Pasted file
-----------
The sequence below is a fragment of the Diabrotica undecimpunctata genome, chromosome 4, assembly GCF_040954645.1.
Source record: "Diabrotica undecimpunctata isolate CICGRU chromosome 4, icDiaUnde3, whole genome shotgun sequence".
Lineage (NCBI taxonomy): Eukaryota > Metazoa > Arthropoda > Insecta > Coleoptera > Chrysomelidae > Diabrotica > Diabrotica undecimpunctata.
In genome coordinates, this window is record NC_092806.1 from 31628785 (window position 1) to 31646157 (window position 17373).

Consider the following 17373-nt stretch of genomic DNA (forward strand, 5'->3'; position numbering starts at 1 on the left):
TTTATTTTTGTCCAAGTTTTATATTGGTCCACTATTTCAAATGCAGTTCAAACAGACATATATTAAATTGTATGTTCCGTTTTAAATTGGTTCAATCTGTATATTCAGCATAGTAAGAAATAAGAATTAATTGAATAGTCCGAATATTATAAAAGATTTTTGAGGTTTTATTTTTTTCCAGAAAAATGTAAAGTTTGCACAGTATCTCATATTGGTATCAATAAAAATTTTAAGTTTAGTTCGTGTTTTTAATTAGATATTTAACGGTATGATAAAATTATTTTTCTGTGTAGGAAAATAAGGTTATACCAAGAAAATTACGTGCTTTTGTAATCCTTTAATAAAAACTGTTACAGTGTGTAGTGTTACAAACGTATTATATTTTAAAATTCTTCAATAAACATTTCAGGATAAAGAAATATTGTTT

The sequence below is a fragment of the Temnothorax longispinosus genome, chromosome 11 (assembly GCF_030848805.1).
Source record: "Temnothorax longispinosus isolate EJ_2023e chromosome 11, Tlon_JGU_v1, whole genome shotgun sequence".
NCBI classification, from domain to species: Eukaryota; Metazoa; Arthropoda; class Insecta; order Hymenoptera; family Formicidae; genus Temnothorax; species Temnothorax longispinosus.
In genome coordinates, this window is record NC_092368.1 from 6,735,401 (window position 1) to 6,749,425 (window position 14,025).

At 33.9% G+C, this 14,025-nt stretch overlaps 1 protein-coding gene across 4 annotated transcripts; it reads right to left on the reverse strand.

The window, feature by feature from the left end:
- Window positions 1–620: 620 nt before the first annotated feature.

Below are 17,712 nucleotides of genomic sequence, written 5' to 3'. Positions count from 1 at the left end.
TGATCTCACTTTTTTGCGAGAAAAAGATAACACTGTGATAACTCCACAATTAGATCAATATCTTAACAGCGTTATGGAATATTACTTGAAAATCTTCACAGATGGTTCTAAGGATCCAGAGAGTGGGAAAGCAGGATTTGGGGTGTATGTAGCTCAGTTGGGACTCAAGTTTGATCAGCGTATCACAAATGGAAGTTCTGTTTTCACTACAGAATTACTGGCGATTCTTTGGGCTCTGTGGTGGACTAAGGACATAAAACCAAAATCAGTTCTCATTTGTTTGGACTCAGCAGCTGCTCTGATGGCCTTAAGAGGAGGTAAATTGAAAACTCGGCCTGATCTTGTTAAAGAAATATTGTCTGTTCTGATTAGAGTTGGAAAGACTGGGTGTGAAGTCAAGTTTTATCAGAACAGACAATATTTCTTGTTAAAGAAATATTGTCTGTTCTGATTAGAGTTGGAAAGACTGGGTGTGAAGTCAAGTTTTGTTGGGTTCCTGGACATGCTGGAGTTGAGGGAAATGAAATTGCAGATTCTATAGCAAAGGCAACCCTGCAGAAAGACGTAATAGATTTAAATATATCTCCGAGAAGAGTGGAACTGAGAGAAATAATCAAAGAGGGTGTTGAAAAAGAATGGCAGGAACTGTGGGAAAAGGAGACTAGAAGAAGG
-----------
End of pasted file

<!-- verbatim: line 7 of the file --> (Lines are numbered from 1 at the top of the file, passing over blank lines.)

The sequence below is a fragment of the Temnothorax longispinosus genome, chromosome 11 (assembly GCF_030848805.1).